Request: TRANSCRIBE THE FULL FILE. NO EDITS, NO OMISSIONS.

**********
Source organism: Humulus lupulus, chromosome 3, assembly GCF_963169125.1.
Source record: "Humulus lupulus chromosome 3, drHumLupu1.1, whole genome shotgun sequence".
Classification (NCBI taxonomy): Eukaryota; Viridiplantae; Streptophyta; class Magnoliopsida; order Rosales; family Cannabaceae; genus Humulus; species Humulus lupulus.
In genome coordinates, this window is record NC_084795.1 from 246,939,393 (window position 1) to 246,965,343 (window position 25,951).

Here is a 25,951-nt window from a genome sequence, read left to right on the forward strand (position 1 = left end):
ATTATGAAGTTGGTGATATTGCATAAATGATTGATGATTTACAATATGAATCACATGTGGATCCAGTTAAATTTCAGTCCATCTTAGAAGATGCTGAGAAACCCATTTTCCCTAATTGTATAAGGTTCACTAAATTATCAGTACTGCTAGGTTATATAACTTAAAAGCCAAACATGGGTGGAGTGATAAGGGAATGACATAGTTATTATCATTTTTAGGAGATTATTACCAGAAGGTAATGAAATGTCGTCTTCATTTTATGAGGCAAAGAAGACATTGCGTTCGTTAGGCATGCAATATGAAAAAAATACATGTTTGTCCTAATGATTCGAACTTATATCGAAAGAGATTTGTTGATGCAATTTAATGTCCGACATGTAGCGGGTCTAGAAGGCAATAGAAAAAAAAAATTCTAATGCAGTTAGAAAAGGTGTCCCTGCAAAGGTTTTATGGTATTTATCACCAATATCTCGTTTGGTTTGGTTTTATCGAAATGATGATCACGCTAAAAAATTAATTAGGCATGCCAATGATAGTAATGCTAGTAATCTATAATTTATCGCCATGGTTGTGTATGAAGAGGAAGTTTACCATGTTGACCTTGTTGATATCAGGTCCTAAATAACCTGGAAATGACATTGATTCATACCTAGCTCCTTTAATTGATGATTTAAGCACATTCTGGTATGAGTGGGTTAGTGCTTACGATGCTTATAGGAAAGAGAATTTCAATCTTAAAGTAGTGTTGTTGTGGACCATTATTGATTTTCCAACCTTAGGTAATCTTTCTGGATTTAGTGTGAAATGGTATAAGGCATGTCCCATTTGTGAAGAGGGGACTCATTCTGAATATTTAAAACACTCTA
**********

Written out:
Source organism: Humulus lupulus, chromosome 3, assembly GCF_963169125.1.
Source record: "Humulus lupulus chromosome 3, drHumLupu1.1, whole genome shotgun sequence".
Classification (NCBI taxonomy): Eukaryota; Viridiplantae; Streptophyta; class Magnoliopsida; order Rosales; family Cannabaceae; genus Humulus; species Humulus lupulus.
In genome coordinates, this window is record NC_084795.1 from 246,939,393 (window position 1) to 246,965,343 (window position 25,951).

Here is a 25,951-nt window from a genome sequence, read left to right on the forward strand (position 1 = left end):
ATTATGAAGTTGGTGATATTGCATAAATGATTGATGATTTACAATATGAATCACATGTGGATCCAGTTAAATTTCAGTCCATCTTAGAAGATGCTGAGAAACCCATTTTCCCTAATTGTATAAGGTTCACTAAATTATCAGTACTGCTAGGTTATATAACTTAAAAGCCAAACATGGGTGGAGTGATAAGGGAATGACATAGTTATTATCATTTTTAGGAGATTATTACCAGAAGGTAATGAAATGTCGTCTTCATTTTATGAGGCAAAGAAGACATTGCGTTCGTTAGGCATGCAATATGAAAAAAATACATGTTTGTCCTAATGATTCGAACTTATATCGAAAGAGATTTGTTGATGCAATTTAATGTCCGACATGTAGCGGGTCTAGAAGGCAATAGAAAAAAAAAATTCTAATGCAGTTAGAAAAGGTGTCCCTGCAAAGGTTTTATGGTATTTATCACCAATATCTCGTTTGGTTTGGTTTTATCGAAATGATGATCACGCTAAAAAATTAATTAGGCATGCCAATGATAGTAATGCTAGTAATCTATAATTTATCGCCATGGTTGTGTATGAAGAGGAAGTTTACCATGTTGACCTTGTTGATATCAGGTCCTAAATAACCTGGAAATGACATTGATTCATACCTAGCTCCTTTAATTGATGATTTAAGCACATTCTGGTATGAGTGGGTTAGTGCTTACGATGCTTATAGGAAAGAGAATTTCAATCTTAAAGTAGTGTTGTTGTGGACCATTATTGATTTTCCAACCTTAGGTAATCTTTCTGGATTTAGTGTGAAATGGTATAAGGCATGTCCCATTTGTGAAGAGGGGACTCATTCTGAATATTTAAAACACTCTA